1999 Look Back: Chicago Tribune, ‘Lower Wacker to shut its gates on homeless, fences to be locked’

January 29, 1999

By Cindy Richards and Diane Struzzi

Three months after saying the fences it built along Lower Wacker Drive were not aimed at ridding the area of homeless people, the city has served notice that they will be evicted as of 6 p.m. Friday.

The fences that enclose the sidewalks and loading docks where the homeless sleep will be closed and locked for the first time Friday evening. From then on, the gates will be locked nightly from 6 p.m. to 6 a.m., Assistant Corporation Counsel Alan H. Neff told attorneys for the homeless in a recent letter.

City officials had maintained in late October that they were fencing in the parking areas along the south side of Lower Wacker, ostensibly at the request of building owners, to deal with the problem of illegally parked cars.

And since then, the fence gates have stood open and unlocked, with the homeless continuing to camp out on the sidewalks near heating grates.

Several homeless men who still live on Lower Wacker said city workers or police told them over the past couple of weeks that they would have to move by 6 p.m. Friday. The men said they assume anything they can’t carry with them will be discarded.

But Friday’s planned lockdown won’t proceed without protest.

The Chicago Coalition for the Homeless has invited Chicago icon and historian Studs Terkel to address a vigil at LaSalle Street and Lower Wacker Drive when the lockdown commences at 6 p.m. Friday.

Terkel said he will denounce the move to “evict people from a public space where they have been for years, where they disturbed nobody. What is happening to us as humans?”

Indeed, people have been living under Wacker Drive virtually since it opened in 1926. During the Great Depression, the street was home to thousands of jobless men who dubbed it “Hoover Hotel,” after President Herbert Hoover, whom they blamed for their plight.

Neither the building owners nor the city is taking responsibility for planning Friday’s coordinated lockdown, but if the plan moves the homeless elsewhere, the lockdown clearly will achieve the goals of both.

The city has been trying for years to rid Wacker Drive of its persistent homeless population. Their efforts have been thwarted by homeless advocates who called in the media or filed lawsuits to stop them.

Building owners, meanwhile, have continued to complain about the filth that homeless residents leave on their loading docks and the fear of tenants who have to pick their way past cardboard homes, empty liquor bottles and leering stares to get into the buildings.

With the fences, the city and the building owners appear to have hit on a solution that might work for both.

But homeless advocates had hoped for another answer.

“Instead of solving the problem, they’re moving people out. It’s just moving the furniture around,” said John Donahue, executive director of the coalition.

Donahue said his organization had hoped to ask building owners to contribute $80,000 to a fund to provide temporary housing for the 80 or so people who regularly sleep on Lower Wacker. Once they have housing, they could get other assistance like intensive mental-health or substance-abuse services and job training, Donahue said.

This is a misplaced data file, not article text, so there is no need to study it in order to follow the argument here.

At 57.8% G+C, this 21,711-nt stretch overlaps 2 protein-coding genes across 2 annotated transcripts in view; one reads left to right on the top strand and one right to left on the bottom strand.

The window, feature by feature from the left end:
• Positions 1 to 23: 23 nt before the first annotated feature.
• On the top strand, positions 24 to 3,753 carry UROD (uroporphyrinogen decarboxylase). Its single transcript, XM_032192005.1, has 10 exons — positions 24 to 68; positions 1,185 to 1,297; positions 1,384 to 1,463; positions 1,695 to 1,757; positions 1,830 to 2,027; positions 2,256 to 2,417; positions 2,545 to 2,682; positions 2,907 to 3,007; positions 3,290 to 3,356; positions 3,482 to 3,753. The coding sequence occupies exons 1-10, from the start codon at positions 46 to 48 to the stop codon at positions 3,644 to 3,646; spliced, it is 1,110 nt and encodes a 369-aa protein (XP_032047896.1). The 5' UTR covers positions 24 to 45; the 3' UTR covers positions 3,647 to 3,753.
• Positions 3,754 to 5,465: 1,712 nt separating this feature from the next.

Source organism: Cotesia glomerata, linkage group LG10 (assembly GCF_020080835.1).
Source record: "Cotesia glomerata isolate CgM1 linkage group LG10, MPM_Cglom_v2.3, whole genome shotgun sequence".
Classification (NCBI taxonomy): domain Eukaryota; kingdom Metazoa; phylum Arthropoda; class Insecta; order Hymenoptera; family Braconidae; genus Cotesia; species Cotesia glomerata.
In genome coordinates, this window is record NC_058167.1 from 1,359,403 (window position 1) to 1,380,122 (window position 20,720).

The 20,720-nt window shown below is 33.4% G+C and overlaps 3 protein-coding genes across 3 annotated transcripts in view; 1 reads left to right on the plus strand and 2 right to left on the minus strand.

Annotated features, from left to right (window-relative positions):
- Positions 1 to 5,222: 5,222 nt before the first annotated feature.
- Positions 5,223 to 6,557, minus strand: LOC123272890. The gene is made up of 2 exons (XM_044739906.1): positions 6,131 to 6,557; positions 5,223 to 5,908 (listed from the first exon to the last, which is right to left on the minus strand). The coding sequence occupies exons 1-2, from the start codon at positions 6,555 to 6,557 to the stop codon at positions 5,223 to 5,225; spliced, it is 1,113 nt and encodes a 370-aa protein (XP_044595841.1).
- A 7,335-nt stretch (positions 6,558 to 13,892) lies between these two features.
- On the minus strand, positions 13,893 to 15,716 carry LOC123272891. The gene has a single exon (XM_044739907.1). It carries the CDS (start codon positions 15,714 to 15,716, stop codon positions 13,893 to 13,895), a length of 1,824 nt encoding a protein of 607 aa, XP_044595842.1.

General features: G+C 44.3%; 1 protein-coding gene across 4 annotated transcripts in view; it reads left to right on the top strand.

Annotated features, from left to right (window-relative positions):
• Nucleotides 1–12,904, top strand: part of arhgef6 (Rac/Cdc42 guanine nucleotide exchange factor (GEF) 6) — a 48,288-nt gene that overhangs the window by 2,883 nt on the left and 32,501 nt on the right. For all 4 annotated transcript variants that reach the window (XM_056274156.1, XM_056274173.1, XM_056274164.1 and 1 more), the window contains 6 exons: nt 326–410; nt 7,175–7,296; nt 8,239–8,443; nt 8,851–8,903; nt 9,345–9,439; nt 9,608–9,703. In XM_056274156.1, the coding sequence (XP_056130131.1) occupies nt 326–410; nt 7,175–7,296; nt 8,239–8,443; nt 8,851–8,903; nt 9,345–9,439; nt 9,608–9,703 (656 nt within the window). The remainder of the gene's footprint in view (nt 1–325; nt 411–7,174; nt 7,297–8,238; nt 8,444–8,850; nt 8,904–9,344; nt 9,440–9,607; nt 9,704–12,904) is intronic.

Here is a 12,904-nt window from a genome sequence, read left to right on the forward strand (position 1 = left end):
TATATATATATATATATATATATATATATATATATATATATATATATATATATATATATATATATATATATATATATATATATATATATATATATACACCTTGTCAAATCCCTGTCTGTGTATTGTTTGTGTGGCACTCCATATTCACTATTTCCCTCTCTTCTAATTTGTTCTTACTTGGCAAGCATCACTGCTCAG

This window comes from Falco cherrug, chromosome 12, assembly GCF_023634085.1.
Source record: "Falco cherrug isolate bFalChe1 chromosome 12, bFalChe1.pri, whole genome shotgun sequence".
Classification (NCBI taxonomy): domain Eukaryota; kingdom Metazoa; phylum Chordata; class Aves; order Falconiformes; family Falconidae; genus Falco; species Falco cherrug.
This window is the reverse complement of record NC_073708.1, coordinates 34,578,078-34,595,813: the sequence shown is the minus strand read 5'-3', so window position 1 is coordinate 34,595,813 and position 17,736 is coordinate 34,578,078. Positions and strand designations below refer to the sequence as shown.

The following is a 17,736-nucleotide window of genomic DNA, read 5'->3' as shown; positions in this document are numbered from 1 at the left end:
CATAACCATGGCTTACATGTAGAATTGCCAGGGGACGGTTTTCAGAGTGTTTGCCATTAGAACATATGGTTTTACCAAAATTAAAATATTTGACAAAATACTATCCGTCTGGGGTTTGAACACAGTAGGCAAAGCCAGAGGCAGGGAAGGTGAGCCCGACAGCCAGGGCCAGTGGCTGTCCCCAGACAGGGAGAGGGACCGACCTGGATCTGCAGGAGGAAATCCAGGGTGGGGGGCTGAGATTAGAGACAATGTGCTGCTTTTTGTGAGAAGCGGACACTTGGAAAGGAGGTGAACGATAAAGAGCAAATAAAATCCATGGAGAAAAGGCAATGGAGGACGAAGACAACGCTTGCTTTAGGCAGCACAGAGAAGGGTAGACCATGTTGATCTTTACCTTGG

The proposal also suggested that the building owners hire 15 of the homeless–perhaps using them as gatekeepers or maintenance workers for the now-private spaces enclosed by the fences.

The more than 20 building owners paid sums ranging from $500 to $7,000 each to obtain city permits that grant them control over the fenced-in property.

Those permits were issued earlier this month, but the gates remained unlocked while building owners and the city negotiated the details of the new system, said Paul Colgan, a spokesman for the building owners’ association.

One of the street’s residents, Woodrow Wilson, who has lived there for a year and a half, said he plans to stay right where he is. But that may not be possible.

Armed with their “public way use permits,” the building owners can have their security forces remove trespassers, or they can call on the Chicago police to enforce their newly granted property rights.

Wilson said police told him any homeless people still on Lower Wacker Friday night would be hauled off to jail.

Wilson said workers with the city Department of Human Services told him that if he showed up at a West Side address, they would find him a room at the YMCA. But without an income, Wilson said he believes he’ll be sent to Haymarket House, a rehabilitation center–a place he doesn’t want to go. He was offered no other options, Wilson said.

“They’ll just have to take us to jail,” he said, resting in his bedroll Thursday morning.

Romell Smith, 36, who has lived on Lower Wacker for the last nine months, likely will move temporarily to his sister’s home in Elgin.

“They say they’re not doing it because we’re homeless, but because the cars are parked down here,” he said.

Meanwhile, lawyers for the Lower Wacker residents and the city are nearing a settlement on a lawsuit filed last year over a particularly aggressive sweep of the area by Streets and Sanitation workers in December 1997. Under the terms of a proposed settlement, the city would pay $45,000 to compensate residents for possessions lost during the sweep. The deal also was expected to set guidelines for future cleanups.

But the cleanup agreement could be moot after Friday. As building owners take control of the formerly public space, they also take responsibility for keeping it clean, relieving the city of any further responsibility.